FOR MORE INFORMATION ON A SPECIFIC SITUATION, PLEASE CONTACT:

Lisa Shea is a shareholder at Vanderpool, Frostick & Nishanian, P.C. She is leading the firm’s Immigration practice, as well as Immigration Chair for the Prince William County Bar Association.  If you have additional questions or concerns contact Lisa Shea at or call us at 703-335-2009.

www.immigrantsfirst.com (for information about immigration solutions)
www.vfnlaw.com (for information about solutions in other areas of law)

This blog post is not intended to provide legal advice or substitute for the advice of legal counsel with respect to specific facts and situations. See disclaimer

8
Aug
2022

EXTENSION AND REDESIGNATION OF SYRIA FOR TPS

Written By Lisa Shea, Esq.

DHS has announced it is extending the designation of Syria for temporary protected status for 18 months, effective October 1, 2022 through March 31, 2024.  The redesignation allows Syrians who have been continuously residing in the United States since July 28, 2022 to apply for TPS for the first time.  Check the USCIS website at www.uscis.gov for more information. 

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FOR MORE INFORMATION ON A SPECIFIC SITUATION, PLEASE CONTACT:

Lisa Shea is a shareholder at Vanderpool, Frostick & Nishanian, P.C. She is leading the firm’s Immigration practice, as well as Immigration Chair for the Prince William County Bar Association.  If you have additional questions or concerns contact Lisa Shea at or call us at 703-335-2009.

www.immigrantsfirst.com (for information about immigration solutions)
www.vfnlaw.com (for information about solutions in other areas of law)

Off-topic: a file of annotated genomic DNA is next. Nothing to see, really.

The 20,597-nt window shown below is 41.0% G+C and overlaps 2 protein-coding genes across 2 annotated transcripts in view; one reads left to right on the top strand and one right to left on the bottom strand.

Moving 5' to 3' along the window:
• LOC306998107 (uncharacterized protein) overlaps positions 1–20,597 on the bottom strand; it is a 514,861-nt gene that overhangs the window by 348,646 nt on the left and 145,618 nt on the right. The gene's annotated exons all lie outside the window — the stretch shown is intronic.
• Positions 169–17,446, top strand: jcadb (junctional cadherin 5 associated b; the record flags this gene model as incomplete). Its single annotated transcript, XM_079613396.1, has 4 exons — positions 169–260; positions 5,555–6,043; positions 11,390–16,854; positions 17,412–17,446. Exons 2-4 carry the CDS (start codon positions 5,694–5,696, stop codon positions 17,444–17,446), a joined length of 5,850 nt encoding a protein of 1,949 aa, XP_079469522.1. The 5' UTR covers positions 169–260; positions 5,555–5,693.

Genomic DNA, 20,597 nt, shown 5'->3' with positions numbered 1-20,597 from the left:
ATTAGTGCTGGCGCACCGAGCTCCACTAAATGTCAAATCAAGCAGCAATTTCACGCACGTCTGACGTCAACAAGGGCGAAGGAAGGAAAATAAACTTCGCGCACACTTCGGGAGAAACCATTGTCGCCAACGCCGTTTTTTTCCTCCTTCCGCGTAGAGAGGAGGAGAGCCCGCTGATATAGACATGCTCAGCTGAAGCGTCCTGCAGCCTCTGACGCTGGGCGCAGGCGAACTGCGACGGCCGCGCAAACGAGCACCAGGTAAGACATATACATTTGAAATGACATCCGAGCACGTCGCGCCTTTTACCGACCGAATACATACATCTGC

This blog post is not intended to provide legal advice or substitute for the advice of legal counsel with respect to specific facts and situations. See disclaimer

8
Aug
2022

New ID Card For Immigrants at Border?

Written By Lisa Shea, Esq.

The Biden Administration has announced that it is working on a new ID card for immigrants at the border with Mexico.  This card would carry information allowing immigration officials to access information about a person’s case files and would be a travel card as well.  It would have the immigrant’s name, nationality, photo, and QR code and would allow the immigrant to log into a website to access ICE reporting requirements, court hearings, and case updates. 

If the pilot program is successful, it may be expanded to apply to other immigrants.  While there are privacy concerns, it will be more convenient than current technologies, including GPS bracelets and phone check-ins.  Given that there are 1.6 million pending immigration cases and a long wait for court dates, this new technology may keep immigrants in touch with their cases ensuring better due process for the individual and greater efficiency for the system, and less in abstentia deportation orders.

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FOR MORE INFORMATION ON A SPECIFIC SITUATION, PLEASE CONTACT:

Lisa Shea is a shareholder at Vanderpool, Frostick & Nishanian, P.C. She is leading the firm’s Immigration practice, as well as Immigration Chair for the Prince William County Bar Association.  If you have additional questions or concerns contact Lisa Shea at or call us at 703-335-2009.

www.immigrantsfirst.com (for information about immigration solutions)
www.vfnlaw.com (for information about solutions in other areas of law)

This blog post is not intended to provide legal advice or substitute for the advice of legal counsel with respect to specific facts and situations. See disclaimer